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If I run a logistic regression model in R...for example

summary(glm(data, formula = dichotomous.outcome.variable ~ age + hpv,family = binomial(link = "logit")))

I get an output such as this

Null deviance: 142.18  on 417  degrees of freedom  
Residual deviance: 112.42  on 415  degrees of freedom
(1 observation deleted due to missingness)
AIC: 118.42
Number of Fisher Scoring iterations: 9

Is there any value to looking at (142.18-112.42)/142.18 = 0.21?

Could one say, "The intercept represents the baseline model where it simply predicts for every case, the baseline probability. So if 5% were TRUE then it simply predicts 5% chance for every case. Or put differently, since only 5% were TRUE, the baseline model could predict that every case was FALSE and it would only be wrong 5% of the cases?" Now we come along with our best model. Can we say, "Our model explains 21% of the variability"? Is there great value, little value or zero value (or maybe even dangerously contradictory value) to looking at the percent reduction of the null deviance?

Please disavow me of any misconceptions that I may harbor.

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The intercept-only model looks like this in R:

m0 <- glm(dichotomous.outcome.variable ~ 1,family = binomial(link = "logit")), data = data)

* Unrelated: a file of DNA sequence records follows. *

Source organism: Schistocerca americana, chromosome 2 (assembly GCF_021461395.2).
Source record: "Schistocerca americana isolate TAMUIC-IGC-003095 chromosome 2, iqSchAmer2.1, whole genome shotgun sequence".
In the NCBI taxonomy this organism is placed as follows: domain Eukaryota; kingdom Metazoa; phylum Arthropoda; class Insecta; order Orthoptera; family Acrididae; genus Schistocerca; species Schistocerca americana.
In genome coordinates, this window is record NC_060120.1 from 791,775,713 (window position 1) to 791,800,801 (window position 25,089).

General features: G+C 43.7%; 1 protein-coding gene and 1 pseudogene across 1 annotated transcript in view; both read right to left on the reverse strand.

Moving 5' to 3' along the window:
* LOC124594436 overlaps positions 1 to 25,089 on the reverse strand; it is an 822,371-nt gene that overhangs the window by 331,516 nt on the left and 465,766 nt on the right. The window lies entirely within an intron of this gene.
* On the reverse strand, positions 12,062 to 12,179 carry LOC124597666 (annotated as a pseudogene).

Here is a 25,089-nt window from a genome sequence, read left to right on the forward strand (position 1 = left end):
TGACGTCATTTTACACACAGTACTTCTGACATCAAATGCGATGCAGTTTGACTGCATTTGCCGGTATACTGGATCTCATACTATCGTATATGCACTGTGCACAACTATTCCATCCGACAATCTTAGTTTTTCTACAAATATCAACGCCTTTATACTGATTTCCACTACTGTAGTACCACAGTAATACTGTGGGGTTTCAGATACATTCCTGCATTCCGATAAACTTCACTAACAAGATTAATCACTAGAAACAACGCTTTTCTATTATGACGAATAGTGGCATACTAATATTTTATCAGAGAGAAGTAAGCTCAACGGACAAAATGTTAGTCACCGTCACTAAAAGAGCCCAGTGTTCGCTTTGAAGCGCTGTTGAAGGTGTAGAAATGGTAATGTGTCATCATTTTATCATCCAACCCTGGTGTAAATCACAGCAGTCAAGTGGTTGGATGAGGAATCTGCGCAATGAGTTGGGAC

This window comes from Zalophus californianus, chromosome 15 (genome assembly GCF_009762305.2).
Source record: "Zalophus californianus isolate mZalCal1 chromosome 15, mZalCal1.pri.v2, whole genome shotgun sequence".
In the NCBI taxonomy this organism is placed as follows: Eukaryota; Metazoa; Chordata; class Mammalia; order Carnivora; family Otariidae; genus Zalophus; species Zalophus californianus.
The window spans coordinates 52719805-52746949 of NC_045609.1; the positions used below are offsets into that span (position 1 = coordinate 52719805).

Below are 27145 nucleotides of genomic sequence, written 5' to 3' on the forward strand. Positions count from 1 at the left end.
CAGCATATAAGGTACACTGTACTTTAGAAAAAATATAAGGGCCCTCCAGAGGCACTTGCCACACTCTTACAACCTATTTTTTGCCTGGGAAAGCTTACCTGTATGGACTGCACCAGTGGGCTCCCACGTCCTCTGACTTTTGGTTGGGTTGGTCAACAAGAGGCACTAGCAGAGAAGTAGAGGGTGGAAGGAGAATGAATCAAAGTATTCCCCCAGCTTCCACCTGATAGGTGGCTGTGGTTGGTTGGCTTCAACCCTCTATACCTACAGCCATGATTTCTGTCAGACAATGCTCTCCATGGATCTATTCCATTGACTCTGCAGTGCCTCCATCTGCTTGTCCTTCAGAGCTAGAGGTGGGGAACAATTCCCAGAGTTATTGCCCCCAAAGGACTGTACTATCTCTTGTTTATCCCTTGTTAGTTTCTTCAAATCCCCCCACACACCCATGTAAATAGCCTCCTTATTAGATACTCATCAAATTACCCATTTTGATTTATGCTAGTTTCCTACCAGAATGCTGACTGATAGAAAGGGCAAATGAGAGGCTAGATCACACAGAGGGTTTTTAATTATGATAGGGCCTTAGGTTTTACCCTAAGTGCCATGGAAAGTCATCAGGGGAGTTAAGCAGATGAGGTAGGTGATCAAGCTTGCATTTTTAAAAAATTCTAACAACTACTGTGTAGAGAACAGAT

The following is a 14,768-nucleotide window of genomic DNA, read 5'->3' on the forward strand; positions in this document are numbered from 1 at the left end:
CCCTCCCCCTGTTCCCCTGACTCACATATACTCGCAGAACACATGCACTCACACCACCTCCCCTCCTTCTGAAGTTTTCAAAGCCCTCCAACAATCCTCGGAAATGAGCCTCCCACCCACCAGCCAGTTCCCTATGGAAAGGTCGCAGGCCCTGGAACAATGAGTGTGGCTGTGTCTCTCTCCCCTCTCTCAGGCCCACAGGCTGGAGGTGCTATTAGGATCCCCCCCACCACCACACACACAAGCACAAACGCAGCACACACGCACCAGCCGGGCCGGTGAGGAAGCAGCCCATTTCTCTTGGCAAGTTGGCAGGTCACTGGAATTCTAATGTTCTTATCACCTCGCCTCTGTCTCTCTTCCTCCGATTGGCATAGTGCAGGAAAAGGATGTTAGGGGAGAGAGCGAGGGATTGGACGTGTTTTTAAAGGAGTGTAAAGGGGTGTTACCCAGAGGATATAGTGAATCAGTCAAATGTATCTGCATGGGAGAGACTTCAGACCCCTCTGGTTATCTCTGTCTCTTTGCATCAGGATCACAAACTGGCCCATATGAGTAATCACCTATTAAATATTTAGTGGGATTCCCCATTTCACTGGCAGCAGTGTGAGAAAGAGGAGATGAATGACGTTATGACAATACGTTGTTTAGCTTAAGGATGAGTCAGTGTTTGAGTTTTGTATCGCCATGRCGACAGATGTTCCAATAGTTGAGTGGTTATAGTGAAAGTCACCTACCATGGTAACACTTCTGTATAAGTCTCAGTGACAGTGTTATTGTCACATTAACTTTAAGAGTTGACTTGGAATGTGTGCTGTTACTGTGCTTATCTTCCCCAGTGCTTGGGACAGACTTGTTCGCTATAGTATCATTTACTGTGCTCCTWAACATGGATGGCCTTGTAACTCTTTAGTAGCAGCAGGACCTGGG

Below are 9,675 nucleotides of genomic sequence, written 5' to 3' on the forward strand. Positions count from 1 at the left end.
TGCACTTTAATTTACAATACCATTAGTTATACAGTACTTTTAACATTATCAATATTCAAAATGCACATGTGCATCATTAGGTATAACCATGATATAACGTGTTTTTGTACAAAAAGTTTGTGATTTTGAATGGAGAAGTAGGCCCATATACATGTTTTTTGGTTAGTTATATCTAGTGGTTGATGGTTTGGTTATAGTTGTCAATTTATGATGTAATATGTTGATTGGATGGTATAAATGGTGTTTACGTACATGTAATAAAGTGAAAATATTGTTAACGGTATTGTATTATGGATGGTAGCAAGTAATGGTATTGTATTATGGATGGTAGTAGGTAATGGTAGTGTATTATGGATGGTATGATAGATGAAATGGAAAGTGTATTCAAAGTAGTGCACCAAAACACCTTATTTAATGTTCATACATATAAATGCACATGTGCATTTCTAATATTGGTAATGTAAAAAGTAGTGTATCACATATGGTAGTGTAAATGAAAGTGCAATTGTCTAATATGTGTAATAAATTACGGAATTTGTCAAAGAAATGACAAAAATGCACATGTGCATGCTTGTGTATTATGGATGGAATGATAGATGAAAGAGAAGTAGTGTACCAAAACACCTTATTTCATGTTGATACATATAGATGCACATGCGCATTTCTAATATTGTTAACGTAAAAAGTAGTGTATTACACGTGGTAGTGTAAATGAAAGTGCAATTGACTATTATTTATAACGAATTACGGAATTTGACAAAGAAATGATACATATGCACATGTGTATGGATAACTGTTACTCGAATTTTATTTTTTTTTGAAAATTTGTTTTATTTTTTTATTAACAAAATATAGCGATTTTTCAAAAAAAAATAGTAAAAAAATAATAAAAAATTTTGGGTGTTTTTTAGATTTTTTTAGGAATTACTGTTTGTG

and stipulates that the probability of success (where success means that dichotomous.outcome.variable = 1) is constant - in particular, it does not depend on any of your measured predictor variables.

The model which includes the age and hpv predictors looks like this:

m1 <- glm(dichotomous.outcome.variable ~ age + hpv,family = binomial(link = "logit")), data = data) 

and stipulates that the probability of success depends on both age and hpv (e.g., probability of success might increase with age but decrease with hpv).

When you compare the two models, you are essentially testing two competing hypotheses:

Ho: probability of success is constant
Ha: probability of success depends on both age and hpv 

If Ho is true, a subject's age and hpv have no bearings on his/her probability of success. If Ha is true, a subject's probability of success would be influenced by their age and hpv (e.g., an old subject with a low hpv value would have a high probability of success), though the influence of age on this probability is independent of hpv and viceversa.

One way you can test these mutually exclusive hypotheses is by examining the reduction in null deviance achieved by introducing the age and hpv predictors in the intercept-only predictor. If the reduction is (statistically) significant, the data provide evidence against the null hypothesis of constant probability of success and in favour of the alternative hypothesis on non-constant probability of success which depends on age and hpv.

Thus, it is not enough to merely compute the reduction in null deviance, you must also determine if this reduction is statistically significant. See Interpreting Residual and Null Deviance in GLM R for how you might do that. Alternatively, just compare your two model fits above with the anova function:

anova(m0, m1, test = "Chisq") 

The PLoS One article Non-significant p-values? Strategies to understand and better determine the importance of effects and interactions in logistic regression by Vakhitova et al. (doi:10.1371/journal.pone.0205076) will give you a more comprehensive look at the issue discussed in my answer: https://www.ncbi.nlm.nih.gov/pmc/articles/PMC6261058/.

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